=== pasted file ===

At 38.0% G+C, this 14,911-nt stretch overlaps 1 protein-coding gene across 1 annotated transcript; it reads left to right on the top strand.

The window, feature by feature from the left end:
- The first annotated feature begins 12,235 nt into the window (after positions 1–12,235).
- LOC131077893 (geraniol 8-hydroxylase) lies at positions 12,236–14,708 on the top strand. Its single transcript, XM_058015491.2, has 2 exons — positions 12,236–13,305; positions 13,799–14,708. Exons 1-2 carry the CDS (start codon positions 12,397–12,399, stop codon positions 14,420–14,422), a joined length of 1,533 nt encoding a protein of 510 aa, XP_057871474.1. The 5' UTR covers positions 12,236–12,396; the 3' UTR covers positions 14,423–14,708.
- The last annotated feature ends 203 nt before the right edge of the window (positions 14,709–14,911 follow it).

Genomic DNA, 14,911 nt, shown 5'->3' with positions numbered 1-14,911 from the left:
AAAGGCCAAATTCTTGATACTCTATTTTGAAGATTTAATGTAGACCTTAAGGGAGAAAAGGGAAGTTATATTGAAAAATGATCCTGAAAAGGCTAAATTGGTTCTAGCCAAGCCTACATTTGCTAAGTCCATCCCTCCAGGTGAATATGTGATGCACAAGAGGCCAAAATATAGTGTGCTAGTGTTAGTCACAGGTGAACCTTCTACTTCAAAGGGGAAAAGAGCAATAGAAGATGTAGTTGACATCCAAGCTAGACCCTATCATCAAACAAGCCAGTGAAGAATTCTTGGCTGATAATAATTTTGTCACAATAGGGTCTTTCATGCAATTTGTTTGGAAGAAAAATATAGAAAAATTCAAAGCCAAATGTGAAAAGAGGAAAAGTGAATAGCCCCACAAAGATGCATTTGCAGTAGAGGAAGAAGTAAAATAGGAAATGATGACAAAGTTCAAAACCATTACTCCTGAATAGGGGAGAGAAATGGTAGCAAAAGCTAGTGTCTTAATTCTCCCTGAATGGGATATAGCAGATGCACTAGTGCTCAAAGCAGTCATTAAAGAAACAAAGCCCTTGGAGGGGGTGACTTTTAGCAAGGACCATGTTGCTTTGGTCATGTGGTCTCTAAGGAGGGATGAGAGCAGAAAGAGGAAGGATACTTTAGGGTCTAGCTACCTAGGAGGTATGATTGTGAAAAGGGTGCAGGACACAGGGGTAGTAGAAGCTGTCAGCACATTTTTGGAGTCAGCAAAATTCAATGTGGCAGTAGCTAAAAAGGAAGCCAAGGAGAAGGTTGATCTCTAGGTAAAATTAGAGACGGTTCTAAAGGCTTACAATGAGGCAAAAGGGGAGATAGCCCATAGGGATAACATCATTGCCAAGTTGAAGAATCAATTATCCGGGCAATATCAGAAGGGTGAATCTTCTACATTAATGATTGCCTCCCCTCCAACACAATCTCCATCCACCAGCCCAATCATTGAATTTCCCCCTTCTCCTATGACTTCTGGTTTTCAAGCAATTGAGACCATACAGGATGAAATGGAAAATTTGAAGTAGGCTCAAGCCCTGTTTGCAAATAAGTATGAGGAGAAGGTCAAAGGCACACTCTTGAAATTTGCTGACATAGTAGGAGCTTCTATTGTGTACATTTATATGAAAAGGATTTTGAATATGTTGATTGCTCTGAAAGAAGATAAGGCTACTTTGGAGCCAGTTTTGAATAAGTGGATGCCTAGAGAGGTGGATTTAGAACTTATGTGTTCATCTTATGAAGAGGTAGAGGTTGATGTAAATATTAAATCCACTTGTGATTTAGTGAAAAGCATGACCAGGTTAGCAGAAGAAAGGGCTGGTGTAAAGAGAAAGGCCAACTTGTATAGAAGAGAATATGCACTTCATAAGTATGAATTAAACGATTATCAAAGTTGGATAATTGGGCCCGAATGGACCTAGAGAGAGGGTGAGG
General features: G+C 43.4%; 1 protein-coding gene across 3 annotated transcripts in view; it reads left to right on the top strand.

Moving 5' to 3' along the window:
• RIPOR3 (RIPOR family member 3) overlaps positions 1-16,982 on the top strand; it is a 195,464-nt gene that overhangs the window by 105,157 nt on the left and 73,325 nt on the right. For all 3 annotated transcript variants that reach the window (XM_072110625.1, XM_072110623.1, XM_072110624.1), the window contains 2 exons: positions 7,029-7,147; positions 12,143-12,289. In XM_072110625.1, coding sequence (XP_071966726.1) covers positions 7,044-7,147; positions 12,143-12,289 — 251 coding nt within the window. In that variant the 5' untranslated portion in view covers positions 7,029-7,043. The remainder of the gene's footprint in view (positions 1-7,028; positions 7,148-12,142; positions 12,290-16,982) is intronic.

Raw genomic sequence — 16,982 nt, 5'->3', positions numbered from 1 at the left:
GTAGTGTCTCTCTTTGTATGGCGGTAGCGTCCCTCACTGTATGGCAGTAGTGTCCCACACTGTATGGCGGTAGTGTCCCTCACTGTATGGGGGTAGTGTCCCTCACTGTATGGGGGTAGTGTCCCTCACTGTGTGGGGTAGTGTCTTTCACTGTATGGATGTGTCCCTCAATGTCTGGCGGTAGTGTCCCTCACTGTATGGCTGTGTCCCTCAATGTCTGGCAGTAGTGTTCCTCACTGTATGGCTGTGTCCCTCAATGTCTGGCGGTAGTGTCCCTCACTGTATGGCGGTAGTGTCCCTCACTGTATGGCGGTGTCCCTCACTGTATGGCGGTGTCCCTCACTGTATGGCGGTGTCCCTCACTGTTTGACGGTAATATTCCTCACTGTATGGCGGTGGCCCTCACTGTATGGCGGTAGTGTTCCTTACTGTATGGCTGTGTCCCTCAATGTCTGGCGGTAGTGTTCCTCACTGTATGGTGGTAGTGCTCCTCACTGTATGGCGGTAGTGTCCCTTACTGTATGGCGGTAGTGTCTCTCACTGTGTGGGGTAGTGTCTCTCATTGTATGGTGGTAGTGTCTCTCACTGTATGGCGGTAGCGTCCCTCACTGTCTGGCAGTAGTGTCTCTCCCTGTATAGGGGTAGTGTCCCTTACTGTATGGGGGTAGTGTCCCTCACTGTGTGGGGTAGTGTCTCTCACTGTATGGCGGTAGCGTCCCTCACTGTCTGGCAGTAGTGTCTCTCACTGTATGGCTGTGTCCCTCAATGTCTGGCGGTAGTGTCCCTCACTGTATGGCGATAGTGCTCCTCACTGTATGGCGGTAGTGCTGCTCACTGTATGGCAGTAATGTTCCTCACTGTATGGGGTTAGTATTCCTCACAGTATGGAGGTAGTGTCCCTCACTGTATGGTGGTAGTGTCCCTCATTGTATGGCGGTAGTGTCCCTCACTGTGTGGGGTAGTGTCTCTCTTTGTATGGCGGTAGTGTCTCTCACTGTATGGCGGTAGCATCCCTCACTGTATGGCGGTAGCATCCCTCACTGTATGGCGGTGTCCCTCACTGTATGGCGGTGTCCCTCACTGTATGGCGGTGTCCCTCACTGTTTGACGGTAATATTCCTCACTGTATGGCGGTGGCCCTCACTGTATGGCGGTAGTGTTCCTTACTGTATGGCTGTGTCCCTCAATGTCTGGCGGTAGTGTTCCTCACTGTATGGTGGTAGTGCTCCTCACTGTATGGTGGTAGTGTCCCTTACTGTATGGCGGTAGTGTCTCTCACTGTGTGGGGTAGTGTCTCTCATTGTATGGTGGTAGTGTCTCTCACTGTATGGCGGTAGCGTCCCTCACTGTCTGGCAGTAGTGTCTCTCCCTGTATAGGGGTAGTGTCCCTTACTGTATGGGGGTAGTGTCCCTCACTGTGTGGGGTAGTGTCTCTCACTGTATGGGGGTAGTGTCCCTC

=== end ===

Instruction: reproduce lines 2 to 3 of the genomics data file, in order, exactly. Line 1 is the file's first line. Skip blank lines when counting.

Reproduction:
The window, feature by feature from the left end:
- The first annotated feature begins 12,235 nt into the window (after positions 1–12,235).